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Monday, October 13, 2014

Examining Workers’ Compensation’s ‘Grand Bargain’ and the Upcoming Election

Workers' compensation is a system that has been emasculated by reform to the point of almost to complete extinction. So much change has occurred in the workplace and occupational medicine over the last century that the system has not adapted but instead mutated into an effective program that fails to meet the intention of its crafters. From a summary and remedial system that was providing social insurance to its beneficiaries, it has turned into a system of delay and denials. The world has changed from a localized economy of the past, to now a global one, with employers taking on the role of multi-international corporations. The sophistication of medical protocols and the delivery  cost of medical care in the US has escalated with no curtailment in sight. Employment has not increased for those struggling to remain in the workforce after the Great Recession of the last decade, but wages have not increased.Wages, the lifeblood of the program, have decreased further decreasing premiums. How long the cycle of economic erosion can continue is unknow.

Today's guest post by Rod Rehm of the Nebraska Bar delves into the problem and searches for solutions. Rod is a national leader for the rights of workers and an advocate to protect the benefits of those who suffer industrial accidents and diseases.

Here’s why people should support candidates who will protect workers’ rights. Understand that the ongoing workers’ compensation issues faced by state legislatures are not going away, so state
legislatures are the front lines when it comes to making sure workers’ compensation systems are not diluted even more for injured workers and their loved ones.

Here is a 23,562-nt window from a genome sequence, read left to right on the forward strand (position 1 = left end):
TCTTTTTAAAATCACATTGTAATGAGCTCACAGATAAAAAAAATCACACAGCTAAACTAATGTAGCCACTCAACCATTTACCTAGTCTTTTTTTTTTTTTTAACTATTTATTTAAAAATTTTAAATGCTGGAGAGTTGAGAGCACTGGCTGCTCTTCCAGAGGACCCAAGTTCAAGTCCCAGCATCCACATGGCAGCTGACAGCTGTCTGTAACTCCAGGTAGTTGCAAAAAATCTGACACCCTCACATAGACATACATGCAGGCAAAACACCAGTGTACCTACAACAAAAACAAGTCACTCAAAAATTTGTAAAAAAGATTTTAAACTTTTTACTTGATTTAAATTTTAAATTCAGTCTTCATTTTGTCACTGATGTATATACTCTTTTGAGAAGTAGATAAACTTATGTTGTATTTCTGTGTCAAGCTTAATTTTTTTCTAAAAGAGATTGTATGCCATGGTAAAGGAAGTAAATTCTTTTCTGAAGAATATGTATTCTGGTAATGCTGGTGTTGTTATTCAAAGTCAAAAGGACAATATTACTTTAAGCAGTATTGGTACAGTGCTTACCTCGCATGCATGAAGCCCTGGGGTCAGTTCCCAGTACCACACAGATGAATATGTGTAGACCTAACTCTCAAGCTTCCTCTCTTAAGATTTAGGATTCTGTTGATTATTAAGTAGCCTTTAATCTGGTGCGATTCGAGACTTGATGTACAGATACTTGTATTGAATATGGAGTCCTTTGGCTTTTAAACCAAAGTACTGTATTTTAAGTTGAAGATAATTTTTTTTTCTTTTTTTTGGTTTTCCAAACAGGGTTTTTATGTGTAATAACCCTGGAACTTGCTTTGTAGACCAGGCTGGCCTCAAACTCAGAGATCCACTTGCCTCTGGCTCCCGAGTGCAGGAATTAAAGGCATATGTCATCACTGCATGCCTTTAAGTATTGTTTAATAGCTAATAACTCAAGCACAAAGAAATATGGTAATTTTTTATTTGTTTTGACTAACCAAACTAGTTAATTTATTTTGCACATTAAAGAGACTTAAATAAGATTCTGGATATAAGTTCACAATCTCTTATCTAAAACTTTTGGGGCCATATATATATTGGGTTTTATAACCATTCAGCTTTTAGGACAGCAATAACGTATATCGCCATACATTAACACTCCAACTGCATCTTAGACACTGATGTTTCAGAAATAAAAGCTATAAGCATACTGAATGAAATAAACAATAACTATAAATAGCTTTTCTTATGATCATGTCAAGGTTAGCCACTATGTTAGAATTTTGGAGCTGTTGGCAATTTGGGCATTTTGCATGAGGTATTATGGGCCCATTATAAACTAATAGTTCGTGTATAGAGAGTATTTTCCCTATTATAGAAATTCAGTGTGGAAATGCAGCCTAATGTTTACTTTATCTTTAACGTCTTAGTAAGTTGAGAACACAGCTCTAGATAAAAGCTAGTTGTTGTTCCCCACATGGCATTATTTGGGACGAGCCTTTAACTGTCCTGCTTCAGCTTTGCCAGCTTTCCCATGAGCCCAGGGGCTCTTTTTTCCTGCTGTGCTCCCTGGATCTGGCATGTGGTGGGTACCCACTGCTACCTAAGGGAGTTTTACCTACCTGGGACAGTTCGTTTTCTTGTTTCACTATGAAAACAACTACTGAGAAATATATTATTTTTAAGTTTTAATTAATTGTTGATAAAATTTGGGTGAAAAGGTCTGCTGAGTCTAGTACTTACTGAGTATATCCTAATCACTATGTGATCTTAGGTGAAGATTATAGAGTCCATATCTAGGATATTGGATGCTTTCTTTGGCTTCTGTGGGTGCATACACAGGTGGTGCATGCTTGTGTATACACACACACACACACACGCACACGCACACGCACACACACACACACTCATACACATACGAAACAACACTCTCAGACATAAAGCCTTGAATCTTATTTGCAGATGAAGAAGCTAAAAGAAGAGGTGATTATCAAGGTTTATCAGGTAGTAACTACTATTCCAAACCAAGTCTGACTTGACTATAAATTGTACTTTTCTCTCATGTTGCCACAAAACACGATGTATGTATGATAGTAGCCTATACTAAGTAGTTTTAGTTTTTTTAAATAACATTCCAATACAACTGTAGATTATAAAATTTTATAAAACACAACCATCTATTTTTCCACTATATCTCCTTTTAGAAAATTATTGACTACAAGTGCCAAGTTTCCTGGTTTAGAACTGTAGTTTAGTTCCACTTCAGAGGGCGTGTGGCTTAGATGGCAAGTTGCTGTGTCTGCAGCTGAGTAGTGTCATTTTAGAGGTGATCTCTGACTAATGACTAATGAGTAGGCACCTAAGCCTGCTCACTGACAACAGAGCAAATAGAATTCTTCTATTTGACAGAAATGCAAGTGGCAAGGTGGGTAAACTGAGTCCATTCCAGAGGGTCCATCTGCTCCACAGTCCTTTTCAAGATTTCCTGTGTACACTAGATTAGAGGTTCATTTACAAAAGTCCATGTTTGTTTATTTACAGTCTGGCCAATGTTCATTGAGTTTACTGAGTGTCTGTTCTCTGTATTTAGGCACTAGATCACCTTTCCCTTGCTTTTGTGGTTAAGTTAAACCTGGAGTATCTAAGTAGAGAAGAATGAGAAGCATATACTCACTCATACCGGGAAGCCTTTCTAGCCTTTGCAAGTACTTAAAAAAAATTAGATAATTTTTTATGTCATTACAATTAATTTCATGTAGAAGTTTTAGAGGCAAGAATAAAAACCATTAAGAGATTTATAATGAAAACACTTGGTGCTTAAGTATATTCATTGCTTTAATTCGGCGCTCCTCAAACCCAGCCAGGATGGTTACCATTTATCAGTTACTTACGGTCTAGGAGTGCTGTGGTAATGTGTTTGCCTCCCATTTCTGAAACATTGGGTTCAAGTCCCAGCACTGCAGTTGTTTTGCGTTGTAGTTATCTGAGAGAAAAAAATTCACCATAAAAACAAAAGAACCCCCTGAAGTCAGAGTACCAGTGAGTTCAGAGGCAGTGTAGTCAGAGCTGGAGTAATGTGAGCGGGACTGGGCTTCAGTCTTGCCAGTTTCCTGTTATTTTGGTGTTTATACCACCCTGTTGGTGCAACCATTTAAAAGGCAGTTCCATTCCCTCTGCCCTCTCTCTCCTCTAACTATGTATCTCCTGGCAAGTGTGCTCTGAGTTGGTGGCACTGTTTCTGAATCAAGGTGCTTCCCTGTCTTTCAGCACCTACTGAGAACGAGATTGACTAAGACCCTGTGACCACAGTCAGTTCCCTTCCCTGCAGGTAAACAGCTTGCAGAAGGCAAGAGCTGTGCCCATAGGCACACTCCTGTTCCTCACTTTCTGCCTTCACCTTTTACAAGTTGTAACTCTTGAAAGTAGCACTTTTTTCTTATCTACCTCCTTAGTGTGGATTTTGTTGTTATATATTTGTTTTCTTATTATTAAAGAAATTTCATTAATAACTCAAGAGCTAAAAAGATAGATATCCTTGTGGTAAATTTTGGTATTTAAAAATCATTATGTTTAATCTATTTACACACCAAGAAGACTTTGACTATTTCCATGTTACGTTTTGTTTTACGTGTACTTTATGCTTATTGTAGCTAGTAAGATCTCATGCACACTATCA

Here’s some background. Over 100 years ago, workers’ compensation law was developed across the United States. Nebraska was actually one of the pioneering states, back when we were more progressive. Workers’ compensation was viewed as the “Grand Bargain,” with several presumptions on how the system should work. A January 2014 LexisNexis Legal News Room Workers Compensation Law blog post addresses these presumptions. The blog itself is a respected neutral source on workers’ compensation issues.

While employers and insurance companies are chipping away at the protection workers’ compensation systems offer to injured workers and their loved ones through stalling tactics such as disputing if an injury happened at work or just straight out refusing coverage, those same interests are bending the ears of each state’s politicians to further erode the “Grand Bargain.”

Year in and year out, business and insurance groups cause a large number of bills to be filed that take away benefits from workers or make it more difficult for workers to obtain benefits or take control of their treatment for work injuries.

A recent study’s results, written in the same blog by the same author, reinforces what many injured workers, their loved ones, and their attorneys already know: essentially that workers in New Mexico (and I would argue that this is easily applicable to injured workers in many states) are no longer benefitting from the “Grand Bargain.”

The Grand Bargain Is Out of Equilibrium

“An important part of the ‘grand bargain’ between employers and employees within the workers’ compensation arena is the idea that just as the wear and tear on an employer’s machinery ought to be reflected in the price of the employer’s goods or services, so also should the wear and tear on the employer’s work force. A product’s price should reflect the total cost of production, including the costs associated with work-related injuries and illnesses. The Seabury study adds weight to the argument that the grand bargain is out of equilibrium, that workers’ compensation benefits do not adequately replace what a worker loses through his or her injury, that the physical and economic costs associated with work-related injuries and illnesses are not being fully addressed, and that the injured worker is at least partially subsidizing the overall cost of America’s goods and services with his or her lost income.”

The bottom line from this respected author is that workers’ compensation benefits should not be reduced, made more difficult to obtain, etc., when workers who get injured already make less money over a 10-year period of time than workers who aren’t injured.

So let’s elect legislators who will both restore and support the “Grand Bargain” for injured workers and their loved ones.